“ The Most High ruleth in the kingdom of men; he giveth it to whomsoever he will; he putteth down one, and setteth up another; he increaseth the nations, and destroyeth them; he enlargeth the nations, and straiteneth them again.” On the grounds of reason and experience, and from our notions of the wisdom and justice of God, we may be allowed to observe a more equal providence dispensed in the fates of kingdoms, than in the affairs of individuals. The cases are widely different; and the same reasons, motives, and ends, do not hold in both. Kingdoms and nations, as such, are beings of the present world, and they are obnoxious to the judgments of God in this life only: therefore the counsels of God with regard to them may be governed by other rules; and we are warranted to estimate their prosperity and adversity by measures different from those, by which we ought to judge of the merits and demerits of private persons. The language of Scripture is in this respect agreeable to the universal testimony of History; “ That righteousness exalteth a nation, but wickedness is not only a reproach, but in the end sure destruction to any people.” It hath pleased God so to constitute the nature and order of things, that the one follows the other by certain consequence; as well as sometimes also by his peculiar decree.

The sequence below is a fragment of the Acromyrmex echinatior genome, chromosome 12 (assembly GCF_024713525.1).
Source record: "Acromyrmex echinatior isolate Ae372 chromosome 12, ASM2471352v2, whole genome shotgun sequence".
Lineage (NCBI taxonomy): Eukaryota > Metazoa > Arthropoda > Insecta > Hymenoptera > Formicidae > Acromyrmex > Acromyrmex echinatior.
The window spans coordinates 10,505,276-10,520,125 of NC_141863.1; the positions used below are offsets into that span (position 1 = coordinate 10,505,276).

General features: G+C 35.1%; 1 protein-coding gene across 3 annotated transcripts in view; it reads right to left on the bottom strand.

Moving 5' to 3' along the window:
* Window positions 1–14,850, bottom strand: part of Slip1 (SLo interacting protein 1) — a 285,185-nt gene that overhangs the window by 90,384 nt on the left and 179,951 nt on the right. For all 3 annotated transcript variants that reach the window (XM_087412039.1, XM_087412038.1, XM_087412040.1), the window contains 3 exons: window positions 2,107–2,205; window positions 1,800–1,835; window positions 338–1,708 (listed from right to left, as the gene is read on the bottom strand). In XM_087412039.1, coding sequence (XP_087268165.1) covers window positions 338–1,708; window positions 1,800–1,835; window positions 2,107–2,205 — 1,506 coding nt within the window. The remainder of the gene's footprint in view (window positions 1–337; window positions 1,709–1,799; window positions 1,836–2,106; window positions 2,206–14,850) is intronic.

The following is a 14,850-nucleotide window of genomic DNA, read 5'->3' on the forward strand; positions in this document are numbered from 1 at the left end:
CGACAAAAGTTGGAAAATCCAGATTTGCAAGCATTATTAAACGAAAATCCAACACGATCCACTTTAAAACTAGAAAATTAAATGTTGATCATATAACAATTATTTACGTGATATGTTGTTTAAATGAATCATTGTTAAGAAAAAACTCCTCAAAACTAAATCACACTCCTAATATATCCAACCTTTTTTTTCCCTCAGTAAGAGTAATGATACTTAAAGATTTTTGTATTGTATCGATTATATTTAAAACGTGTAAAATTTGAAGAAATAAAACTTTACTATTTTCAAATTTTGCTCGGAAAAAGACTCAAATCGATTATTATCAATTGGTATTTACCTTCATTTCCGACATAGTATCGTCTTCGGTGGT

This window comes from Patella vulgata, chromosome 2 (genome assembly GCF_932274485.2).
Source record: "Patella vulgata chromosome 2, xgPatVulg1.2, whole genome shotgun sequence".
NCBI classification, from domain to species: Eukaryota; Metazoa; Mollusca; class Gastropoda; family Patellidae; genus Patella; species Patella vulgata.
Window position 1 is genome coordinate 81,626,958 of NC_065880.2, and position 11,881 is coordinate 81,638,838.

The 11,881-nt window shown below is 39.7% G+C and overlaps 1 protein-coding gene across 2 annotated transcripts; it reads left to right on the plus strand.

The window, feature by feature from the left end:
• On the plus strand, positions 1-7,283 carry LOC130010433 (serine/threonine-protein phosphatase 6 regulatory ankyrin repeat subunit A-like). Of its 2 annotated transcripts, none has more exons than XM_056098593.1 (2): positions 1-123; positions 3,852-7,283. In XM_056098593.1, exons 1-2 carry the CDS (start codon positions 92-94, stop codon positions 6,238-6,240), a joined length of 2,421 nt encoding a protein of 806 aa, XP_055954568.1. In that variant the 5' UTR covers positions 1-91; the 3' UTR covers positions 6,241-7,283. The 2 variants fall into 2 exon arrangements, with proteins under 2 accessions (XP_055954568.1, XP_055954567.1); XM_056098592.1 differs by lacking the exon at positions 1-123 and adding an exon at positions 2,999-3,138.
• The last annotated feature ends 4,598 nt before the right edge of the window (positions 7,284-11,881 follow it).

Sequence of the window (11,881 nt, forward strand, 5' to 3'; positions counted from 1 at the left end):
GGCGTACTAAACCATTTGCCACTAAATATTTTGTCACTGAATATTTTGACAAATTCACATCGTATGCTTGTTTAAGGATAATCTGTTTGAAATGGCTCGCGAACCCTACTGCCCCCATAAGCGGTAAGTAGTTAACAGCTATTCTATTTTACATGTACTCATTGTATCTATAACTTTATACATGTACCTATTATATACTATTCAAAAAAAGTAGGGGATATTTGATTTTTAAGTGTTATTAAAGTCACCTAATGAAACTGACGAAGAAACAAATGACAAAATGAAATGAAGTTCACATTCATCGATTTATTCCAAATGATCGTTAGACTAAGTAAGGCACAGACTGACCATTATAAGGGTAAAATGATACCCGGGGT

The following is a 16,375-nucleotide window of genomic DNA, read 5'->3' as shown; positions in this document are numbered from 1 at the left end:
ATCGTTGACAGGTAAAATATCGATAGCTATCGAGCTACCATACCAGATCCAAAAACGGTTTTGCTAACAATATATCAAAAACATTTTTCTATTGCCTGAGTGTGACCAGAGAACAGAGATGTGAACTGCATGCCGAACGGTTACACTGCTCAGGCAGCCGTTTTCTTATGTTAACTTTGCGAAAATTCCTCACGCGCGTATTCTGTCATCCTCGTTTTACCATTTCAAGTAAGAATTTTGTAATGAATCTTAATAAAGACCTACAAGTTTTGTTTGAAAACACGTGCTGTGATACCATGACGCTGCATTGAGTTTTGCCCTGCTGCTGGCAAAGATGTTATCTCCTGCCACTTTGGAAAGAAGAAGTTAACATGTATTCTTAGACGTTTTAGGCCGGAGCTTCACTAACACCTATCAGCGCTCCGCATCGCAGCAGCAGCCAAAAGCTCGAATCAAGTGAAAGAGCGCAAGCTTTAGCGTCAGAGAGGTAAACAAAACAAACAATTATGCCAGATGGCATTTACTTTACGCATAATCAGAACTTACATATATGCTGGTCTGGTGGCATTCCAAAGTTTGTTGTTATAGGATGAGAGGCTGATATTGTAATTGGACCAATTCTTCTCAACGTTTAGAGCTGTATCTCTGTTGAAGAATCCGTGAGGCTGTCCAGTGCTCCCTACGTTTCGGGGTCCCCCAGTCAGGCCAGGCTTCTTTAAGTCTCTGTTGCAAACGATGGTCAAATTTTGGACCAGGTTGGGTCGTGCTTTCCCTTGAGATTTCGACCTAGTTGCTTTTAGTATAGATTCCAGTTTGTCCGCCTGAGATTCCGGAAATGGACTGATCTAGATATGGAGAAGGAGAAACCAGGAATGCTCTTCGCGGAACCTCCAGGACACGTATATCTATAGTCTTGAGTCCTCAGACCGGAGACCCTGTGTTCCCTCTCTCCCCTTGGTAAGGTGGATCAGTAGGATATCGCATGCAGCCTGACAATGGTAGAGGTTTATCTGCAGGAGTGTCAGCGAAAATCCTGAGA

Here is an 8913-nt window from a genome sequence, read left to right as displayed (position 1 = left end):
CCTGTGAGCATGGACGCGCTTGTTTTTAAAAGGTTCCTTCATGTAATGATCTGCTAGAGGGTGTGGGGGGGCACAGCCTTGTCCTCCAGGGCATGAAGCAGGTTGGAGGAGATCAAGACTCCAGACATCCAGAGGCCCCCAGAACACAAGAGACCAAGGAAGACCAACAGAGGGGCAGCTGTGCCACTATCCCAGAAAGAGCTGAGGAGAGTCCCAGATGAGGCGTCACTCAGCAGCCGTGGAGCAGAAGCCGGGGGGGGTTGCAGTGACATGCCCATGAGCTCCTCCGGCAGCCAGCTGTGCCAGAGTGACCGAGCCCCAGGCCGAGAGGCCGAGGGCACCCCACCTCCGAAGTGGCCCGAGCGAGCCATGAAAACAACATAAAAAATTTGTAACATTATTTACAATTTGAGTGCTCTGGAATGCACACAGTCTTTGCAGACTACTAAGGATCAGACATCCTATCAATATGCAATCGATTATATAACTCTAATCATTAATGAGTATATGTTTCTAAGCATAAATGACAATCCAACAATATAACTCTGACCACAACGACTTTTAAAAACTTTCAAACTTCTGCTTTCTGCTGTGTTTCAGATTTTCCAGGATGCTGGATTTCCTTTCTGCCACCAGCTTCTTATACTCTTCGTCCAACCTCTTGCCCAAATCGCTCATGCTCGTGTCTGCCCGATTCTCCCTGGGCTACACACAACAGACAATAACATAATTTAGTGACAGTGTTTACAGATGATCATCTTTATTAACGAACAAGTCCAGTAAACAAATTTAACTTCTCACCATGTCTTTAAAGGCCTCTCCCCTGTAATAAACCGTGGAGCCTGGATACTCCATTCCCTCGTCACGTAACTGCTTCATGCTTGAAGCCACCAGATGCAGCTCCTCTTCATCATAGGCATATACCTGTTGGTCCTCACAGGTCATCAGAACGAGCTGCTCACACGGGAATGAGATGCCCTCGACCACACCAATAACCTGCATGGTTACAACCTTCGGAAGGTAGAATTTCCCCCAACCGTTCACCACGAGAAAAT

The Scripture gives us many instances of the extraordinary interposition of God in some remarkable cases.
Vol. X. Churchm. Mag. for May 1806. 3 A Thus
Thus he destroyed the old world with a flood, because it was full of violence, and all flesh had corrupted his way upon the earth. Thus likewise he overthrew in his just wrath the cities of Sodom and Gomorrah, because their sin was very grievous. As soon as the iniquity of the Amorites was full *, the Israelites received a divine commission to destroy them. And Moses speaks the common sentiments of mankind, when he tells the Israelites, what hath been fully justified in the event, “ that when the stranger, that shall come from a far country, shall see the plagues of their land like the overthrow of Sodom and Gomorrah ; even all nations that shall see it, shall say, Wherefore hath the Lord done thus unto this land ? then men shall say, Because they had forsaken the covenant of the Lord their God +."
Agreeable to this was our Saviour's admonition to the Jews in the text; “ Except ye repent, ye shall all likewise perish.” It was a charitable and gracious warning, and at the same time a prophetic denunciation of the just vengeance of God hanging over them. In a few years afterwards, through their impenitence, they suffered more than those on whom the tower of Siloam fell, had suffered. It was not only a few of them that were slain while they were sacrificing, but the greatest part of the inhabitants of Judea, gathered together to celebrate the Passover, were shut up in Jerusalem by the Roman armies, and devoted to destruction: not only was their blood mingled with their sacrifices, but to the rage of the sword were added all the horrors of pestilence and famine: it was not only one tower that fell